Today, we will discuss how an online store’s website should be designed. It’s not only about aesthetics; it’s also about how design can encourage customers to place orders and make it easier for them to locate the website.
Designing an internet store should follow certain basic guidelines
- The visitor’s convenience. How much will a person spend if he visits a site that is. inconvenient? The current trend is UX/UI design, which was designed with the goal of making the client’s life simpler and seamlessly leading him to the most crucial thing – a purchase or other target action (leave contact details, register, and so on).
To do this, the designer must consider every last detail: a clear menu, useful product categories, unbroken connections, a visible basket, and colorful order buttons. Everything should be logical and sequential, so that the user does not scurry about the site like a scared squirrel, but instead navigates through the pages and ultimately arrives at the main one.
For instance, from the navigation to the product card, then to the basket, and finally back to the site. All of this should feel as natural as possible to the user and should not provide any difficulties. To do this, maps of routes around the location are produced, several possibilities are tried, and the most optimum option is chosen.
- Beauty and gravitas. For a long time, flashy colors, flowery fonts, and thick space have been out of style; new websites are sophisticated and beautiful. Sites that sell have a lot of white space, no more than three colors per page, clean tones and shades of color, basic clear typefaces, and easy typography. This is required so that the consumer can see the forest for the trees and not get lost in the showy design.
- Style in the traditional sense. Developing an identity (corporate style) is essential if you want to stand out from your competition. As a result, you will stand out among the sea of online retailers, and the user will remember you. A trademark, logo, slogan, and corporate typefaces are all examples of corporate identity.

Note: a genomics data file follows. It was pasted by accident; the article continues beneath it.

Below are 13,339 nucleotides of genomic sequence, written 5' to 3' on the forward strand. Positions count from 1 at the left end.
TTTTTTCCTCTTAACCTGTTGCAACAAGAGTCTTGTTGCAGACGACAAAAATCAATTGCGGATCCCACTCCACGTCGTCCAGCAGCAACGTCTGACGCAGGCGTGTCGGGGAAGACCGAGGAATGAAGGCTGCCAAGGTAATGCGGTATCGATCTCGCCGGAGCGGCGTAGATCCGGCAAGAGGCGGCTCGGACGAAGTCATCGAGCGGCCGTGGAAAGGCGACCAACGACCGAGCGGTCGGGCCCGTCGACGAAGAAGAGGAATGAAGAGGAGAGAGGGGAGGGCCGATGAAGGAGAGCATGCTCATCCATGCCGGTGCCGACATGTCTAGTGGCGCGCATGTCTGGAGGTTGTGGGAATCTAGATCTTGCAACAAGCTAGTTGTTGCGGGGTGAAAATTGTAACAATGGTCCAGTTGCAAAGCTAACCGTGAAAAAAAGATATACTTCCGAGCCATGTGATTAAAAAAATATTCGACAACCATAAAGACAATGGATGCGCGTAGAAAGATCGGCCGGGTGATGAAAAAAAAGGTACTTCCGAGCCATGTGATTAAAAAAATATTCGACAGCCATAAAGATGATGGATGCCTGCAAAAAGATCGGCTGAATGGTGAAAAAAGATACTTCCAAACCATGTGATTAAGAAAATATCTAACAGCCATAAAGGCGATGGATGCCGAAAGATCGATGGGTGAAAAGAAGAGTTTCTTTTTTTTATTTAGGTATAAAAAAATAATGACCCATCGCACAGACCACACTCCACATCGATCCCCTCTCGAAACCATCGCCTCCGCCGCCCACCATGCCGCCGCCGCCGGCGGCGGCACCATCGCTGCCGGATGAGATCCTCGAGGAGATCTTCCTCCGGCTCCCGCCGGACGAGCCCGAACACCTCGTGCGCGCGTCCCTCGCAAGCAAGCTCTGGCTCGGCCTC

- Photographs were taken by professionals. If you own an online business selling your own items and commodities, there’s no need to think twice: conduct a subject survey and use the results in the future. But what if we’re talking about a big store that sells a variety of brands?
It’s obvious that a picture shoot won’t suffice: you’ll need to contact manufacturers and suppliers and request that they supply high-resolution images of the products. In no instance should you use stock photographs; visitors are wary of them. What you require are live visuals that reflect the essence of the product.
- Reading sheets of text is not appealing to the user. An internet store isn’t the same as a news site or a bookstore. An internet store isn’t the same as a news site or a bookstore. All he wants is to calmly select and purchase a thing. As a result, all that is feasible must be simplified. To accomplish this, symbols and graphics are prominently included in the online store’s design, effectively replacing words. Instead of repeatedly stating that this product may be shared on social media, it is preferable to just screw on the icons of these same social media platforms.
Use the magnifying glass icon instead of instructions on how to expand the image for a more detailed look. Draw an identifiable basket instead of the term “basket” – believe us, this will be enough.
- Chips are intriguing. Web design, like any other field, is advancing at a breakneck pace. Various effects will be trendy in 2022. They’re most commonly seen on websites and landing pages, but who says online retailers have to be left out?
Use animation – moving components, the effect of 3D images, gradients of all hues, shadows to provide volume, the parallax effect – when photos on the site “life” as if in two dimensions and move at different speeds, and others.
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